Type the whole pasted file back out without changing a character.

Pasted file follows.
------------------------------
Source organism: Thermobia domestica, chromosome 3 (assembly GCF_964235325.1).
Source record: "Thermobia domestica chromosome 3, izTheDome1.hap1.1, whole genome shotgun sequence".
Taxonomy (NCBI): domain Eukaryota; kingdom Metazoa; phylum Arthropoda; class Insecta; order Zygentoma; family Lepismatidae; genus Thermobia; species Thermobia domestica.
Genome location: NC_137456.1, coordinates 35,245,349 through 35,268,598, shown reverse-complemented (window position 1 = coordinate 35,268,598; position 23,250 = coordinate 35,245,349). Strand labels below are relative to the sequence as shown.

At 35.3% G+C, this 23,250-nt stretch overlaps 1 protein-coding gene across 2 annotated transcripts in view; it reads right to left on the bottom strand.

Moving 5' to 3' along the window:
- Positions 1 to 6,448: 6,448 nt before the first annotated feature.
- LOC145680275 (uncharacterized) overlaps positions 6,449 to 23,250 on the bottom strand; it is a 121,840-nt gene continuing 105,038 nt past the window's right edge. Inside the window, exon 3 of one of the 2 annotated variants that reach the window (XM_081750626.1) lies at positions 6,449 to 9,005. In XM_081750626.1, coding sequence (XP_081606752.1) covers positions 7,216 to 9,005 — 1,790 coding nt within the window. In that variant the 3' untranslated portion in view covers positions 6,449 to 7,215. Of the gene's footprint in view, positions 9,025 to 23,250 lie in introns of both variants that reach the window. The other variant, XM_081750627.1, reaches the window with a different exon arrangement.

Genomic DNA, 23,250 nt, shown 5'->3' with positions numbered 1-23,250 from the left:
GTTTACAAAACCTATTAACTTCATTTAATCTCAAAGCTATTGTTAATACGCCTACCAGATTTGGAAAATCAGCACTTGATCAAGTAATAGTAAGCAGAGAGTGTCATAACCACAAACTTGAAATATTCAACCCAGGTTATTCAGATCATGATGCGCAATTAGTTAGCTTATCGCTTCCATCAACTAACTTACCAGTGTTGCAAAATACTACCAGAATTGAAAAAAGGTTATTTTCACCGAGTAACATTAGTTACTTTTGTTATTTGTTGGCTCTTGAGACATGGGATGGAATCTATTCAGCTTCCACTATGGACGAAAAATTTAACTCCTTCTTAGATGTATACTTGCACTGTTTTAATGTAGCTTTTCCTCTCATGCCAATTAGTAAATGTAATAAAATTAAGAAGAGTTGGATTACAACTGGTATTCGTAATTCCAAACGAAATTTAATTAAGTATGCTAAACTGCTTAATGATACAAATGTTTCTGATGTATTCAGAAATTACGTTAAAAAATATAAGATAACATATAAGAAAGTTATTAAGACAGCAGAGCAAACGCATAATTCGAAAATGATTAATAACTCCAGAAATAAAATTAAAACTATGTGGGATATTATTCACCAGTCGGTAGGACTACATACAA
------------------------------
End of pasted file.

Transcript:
Source organism: Thermobia domestica, chromosome 3 (assembly GCF_964235325.1).
Source record: "Thermobia domestica chromosome 3, izTheDome1.hap1.1, whole genome shotgun sequence".
Taxonomy (NCBI): domain Eukaryota; kingdom Metazoa; phylum Arthropoda; class Insecta; order Zygentoma; family Lepismatidae; genus Thermobia; species Thermobia domestica.
Genome location: NC_137456.1, coordinates 35,245,349 through 35,268,598, shown reverse-complemented (window position 1 = coordinate 35,268,598; position 23,250 = coordinate 35,245,349). Strand labels below are relative to the sequence as shown.

At 35.3% G+C, this 23,250-nt stretch overlaps 1 protein-coding gene across 2 annotated transcripts in view; it reads right to left on the bottom strand.

Moving 5' to 3' along the window:
- Positions 1 to 6,448: 6,448 nt before the first annotated feature.
- LOC145680275 (uncharacterized) overlaps positions 6,449 to 23,250 on the bottom strand; it is a 121,840-nt gene continuing 105,038 nt past the window's right edge. Inside the window, exon 3 of one of the 2 annotated variants that reach the window (XM_081750626.1) lies at positions 6,449 to 9,005. In XM_081750626.1, coding sequence (XP_081606752.1) covers positions 7,216 to 9,005 — 1,790 coding nt within the window. In that variant the 3' untranslated portion in view covers positions 6,449 to 7,215. Of the gene's footprint in view, positions 9,025 to 23,250 lie in introns of both variants that reach the window. The other variant, XM_081750627.1, reaches the window with a different exon arrangement.

Genomic DNA, 23,250 nt, shown 5'->3' with positions numbered 1-23,250 from the left:
GTTTACAAAACCTATTAACTTCATTTAATCTCAAAGCTATTGTTAATACGCCTACCAGATTTGGAAAATCAGCACTTGATCAAGTAATAGTAAGCAGAGAGTGTCATAACCACAAACTTGAAATATTCAACCCAGGTTATTCAGATCATGATGCGCAATTAGTTAGCTTATCGCTTCCATCAACTAACTTACCAGTGTTGCAAAATACTACCAGAATTGAAAAAAGGTTATTTTCACCGAGTAACATTAGTTACTTTTGTTATTTGTTGGCTCTTGAGACATGGGATGGAATCTATTCAGCTTCCACTATGGACGAAAAATTTAACTCCTTCTTAGATGTATACTTGCACTGTTTTAATGTAGCTTTTCCTCTCATGCCAATTAGTAAATGTAATAAAATTAAGAAGAGTTGGATTACAACTGGTATTCGTAATTCCAAACGAAATTTAATTAAGTATGCTAAACTGCTTAATGATACAAATGTTTCTGATGTATTCAGAAATTACGTTAAAAAATATAAGATAACATATAAGAAAGTTATTAAGACAGCAGAGCAAACGCATAATTCGAAAATGATTAATAACTCCAGAAATAAAATTAAAACTATGTGGGATATTATTCACCAGTCGGTAGGACTACATACAA